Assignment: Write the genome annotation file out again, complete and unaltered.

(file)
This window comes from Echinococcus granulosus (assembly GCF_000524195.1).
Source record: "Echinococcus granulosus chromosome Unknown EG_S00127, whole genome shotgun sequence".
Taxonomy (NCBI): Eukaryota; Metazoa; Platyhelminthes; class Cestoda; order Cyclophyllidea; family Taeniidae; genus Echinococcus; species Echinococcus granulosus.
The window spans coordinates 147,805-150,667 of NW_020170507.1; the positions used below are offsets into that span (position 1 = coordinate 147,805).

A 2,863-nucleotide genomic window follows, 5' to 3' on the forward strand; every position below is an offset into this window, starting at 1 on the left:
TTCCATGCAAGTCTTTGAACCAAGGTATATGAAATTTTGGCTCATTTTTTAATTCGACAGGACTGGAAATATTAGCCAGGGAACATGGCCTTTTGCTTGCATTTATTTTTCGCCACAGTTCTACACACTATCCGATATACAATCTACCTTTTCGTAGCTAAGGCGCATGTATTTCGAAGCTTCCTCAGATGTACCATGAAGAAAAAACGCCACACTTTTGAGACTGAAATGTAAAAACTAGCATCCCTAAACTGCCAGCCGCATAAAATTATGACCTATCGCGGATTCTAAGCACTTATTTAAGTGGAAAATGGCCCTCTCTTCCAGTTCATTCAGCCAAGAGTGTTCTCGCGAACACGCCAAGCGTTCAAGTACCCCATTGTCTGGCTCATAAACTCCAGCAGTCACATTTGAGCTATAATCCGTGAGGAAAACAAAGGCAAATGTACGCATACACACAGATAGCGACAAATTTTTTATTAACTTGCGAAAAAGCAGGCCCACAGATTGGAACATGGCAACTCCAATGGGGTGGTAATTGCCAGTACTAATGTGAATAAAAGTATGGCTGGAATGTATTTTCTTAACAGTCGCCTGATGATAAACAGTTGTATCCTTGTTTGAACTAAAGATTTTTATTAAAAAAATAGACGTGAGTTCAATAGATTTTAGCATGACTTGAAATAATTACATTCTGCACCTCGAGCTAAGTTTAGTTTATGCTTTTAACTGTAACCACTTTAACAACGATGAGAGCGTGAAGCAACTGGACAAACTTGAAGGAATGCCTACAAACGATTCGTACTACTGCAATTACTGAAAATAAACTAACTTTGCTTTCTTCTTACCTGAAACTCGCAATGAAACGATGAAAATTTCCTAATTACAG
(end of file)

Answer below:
This window comes from Echinococcus granulosus (assembly GCF_000524195.1).
Source record: "Echinococcus granulosus chromosome Unknown EG_S00127, whole genome shotgun sequence".
Taxonomy (NCBI): Eukaryota; Metazoa; Platyhelminthes; class Cestoda; order Cyclophyllidea; family Taeniidae; genus Echinococcus; species Echinococcus granulosus.
The window spans coordinates 147,805-150,667 of NW_020170507.1; the positions used below are offsets into that span (position 1 = coordinate 147,805).

A 2,863-nucleotide genomic window follows, 5' to 3' on the forward strand; every position below is an offset into this window, starting at 1 on the left:
TTCCATGCAAGTCTTTGAACCAAGGTATATGAAATTTTGGCTCATTTTTTAATTCGACAGGACTGGAAATATTAGCCAGGGAACATGGCCTTTTGCTTGCATTTATTTTTCGCCACAGTTCTACACACTATCCGATATACAATCTACCTTTTCGTAGCTAAGGCGCATGTATTTCGAAGCTTCCTCAGATGTACCATGAAGAAAAAACGCCACACTTTTGAGACTGAAATGTAAAAACTAGCATCCCTAAACTGCCAGCCGCATAAAATTATGACCTATCGCGGATTCTAAGCACTTATTTAAGTGGAAAATGGCCCTCTCTTCCAGTTCATTCAGCCAAGAGTGTTCTCGCGAACACGCCAAGCGTTCAAGTACCCCATTGTCTGGCTCATAAACTCCAGCAGTCACATTTGAGCTATAATCCGTGAGGAAAACAAAGGCAAATGTACGCATACACACAGATAGCGACAAATTTTTTATTAACTTGCGAAAAAGCAGGCCCACAGATTGGAACATGGCAACTCCAATGGGGTGGTAATTGCCAGTACTAATGTGAATAAAAGTATGGCTGGAATGTATTTTCTTAACAGTCGCCTGATGATAAACAGTTGTATCCTTGTTTGAACTAAAGATTTTTATTAAAAAAATAGACGTGAGTTCAATAGATTTTAGCATGACTTGAAATAATTACATTCTGCACCTCGAGCTAAGTTTAGTTTATGCTTTTAACTGTAACCACTTTAACAACGATGAGAGCGTGAAGCAACTGGACAAACTTGAAGGAATGCCTACAAACGATTCGTACTACTGCAATTACTGAAAATAAACTAACTTTGCTTTCTTCTTACCTGAAACTCGCAATGAAACGATGAAAATTTCCTAATTACAG